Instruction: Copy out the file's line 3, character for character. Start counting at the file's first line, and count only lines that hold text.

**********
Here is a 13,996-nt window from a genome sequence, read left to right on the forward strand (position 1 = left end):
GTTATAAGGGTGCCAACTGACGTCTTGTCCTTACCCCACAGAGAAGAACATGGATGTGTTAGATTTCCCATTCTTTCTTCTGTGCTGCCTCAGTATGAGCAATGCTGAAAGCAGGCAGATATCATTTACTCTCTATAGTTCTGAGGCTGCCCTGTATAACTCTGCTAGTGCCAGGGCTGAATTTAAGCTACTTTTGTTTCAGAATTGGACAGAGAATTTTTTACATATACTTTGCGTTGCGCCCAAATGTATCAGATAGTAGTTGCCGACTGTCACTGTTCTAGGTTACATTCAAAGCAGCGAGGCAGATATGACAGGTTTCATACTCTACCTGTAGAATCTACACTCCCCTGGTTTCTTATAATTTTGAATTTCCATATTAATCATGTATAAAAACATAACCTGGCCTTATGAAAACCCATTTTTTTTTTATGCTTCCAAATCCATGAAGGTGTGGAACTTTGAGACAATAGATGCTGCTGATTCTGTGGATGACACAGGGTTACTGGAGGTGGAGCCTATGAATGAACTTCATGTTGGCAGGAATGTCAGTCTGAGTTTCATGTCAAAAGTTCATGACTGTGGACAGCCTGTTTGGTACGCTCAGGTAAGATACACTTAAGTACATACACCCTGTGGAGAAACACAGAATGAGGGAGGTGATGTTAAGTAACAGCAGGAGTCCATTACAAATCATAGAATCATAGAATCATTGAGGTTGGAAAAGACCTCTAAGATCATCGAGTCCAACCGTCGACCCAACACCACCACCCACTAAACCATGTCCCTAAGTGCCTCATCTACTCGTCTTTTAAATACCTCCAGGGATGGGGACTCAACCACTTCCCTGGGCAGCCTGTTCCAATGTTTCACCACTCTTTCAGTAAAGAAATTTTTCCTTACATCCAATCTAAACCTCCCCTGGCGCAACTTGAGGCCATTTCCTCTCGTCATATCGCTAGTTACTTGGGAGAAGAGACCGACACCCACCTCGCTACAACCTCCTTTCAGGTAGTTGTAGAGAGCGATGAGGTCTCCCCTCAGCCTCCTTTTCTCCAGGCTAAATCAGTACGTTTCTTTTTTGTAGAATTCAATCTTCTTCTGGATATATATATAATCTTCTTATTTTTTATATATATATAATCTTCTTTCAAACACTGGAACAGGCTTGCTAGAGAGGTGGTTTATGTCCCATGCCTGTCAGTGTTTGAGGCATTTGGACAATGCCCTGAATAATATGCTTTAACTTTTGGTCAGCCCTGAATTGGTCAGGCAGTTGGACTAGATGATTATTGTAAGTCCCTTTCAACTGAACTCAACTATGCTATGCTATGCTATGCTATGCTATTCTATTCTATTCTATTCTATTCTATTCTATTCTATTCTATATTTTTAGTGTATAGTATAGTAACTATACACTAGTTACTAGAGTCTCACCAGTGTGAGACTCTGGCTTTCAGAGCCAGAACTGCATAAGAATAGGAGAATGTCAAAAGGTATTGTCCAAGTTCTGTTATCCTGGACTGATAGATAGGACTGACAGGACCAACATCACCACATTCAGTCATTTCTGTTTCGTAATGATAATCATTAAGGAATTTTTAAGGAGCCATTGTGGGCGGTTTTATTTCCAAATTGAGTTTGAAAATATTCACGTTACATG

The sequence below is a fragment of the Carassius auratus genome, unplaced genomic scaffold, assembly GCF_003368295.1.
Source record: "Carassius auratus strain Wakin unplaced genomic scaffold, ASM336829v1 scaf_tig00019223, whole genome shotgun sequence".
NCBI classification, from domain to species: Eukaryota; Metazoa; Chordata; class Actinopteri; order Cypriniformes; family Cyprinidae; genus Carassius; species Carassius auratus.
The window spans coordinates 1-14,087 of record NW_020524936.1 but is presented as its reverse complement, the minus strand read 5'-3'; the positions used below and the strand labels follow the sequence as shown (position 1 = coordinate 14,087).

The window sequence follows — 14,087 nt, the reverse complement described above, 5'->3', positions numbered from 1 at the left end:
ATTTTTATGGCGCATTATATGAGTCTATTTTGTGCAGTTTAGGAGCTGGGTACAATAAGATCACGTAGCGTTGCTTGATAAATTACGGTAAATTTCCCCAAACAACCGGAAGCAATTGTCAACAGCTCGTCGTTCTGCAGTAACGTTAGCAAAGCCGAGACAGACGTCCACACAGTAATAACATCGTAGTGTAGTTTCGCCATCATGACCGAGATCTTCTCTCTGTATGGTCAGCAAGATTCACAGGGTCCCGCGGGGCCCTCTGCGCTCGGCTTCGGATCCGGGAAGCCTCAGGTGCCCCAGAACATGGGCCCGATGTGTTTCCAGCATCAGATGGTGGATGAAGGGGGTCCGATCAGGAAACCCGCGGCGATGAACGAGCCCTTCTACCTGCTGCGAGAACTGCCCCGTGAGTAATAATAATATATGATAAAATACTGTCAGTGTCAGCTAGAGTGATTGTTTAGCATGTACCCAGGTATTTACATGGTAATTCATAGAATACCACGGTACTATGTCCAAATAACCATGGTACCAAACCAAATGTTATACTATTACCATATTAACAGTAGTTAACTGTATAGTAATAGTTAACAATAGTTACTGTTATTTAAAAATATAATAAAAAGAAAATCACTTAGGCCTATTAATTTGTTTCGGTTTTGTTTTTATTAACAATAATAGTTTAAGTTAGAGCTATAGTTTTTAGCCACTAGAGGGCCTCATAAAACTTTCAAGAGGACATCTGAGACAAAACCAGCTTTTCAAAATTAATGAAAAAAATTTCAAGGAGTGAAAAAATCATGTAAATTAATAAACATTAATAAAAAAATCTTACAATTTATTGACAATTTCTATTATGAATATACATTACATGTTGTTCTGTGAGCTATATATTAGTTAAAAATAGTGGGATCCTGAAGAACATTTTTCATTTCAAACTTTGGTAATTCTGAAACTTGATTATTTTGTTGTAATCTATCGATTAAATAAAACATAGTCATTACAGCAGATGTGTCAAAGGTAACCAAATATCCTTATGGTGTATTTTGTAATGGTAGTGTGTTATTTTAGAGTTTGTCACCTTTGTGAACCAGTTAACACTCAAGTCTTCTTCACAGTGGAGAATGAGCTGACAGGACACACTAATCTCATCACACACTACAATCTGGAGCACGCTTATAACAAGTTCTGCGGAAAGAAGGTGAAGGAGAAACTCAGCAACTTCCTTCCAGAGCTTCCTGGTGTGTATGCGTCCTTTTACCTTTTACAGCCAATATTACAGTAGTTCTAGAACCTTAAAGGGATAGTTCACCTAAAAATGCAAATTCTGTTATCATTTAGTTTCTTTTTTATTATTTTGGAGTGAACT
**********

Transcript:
The sequence below is a fragment of the Carassius auratus genome, unplaced genomic scaffold, assembly GCF_003368295.1.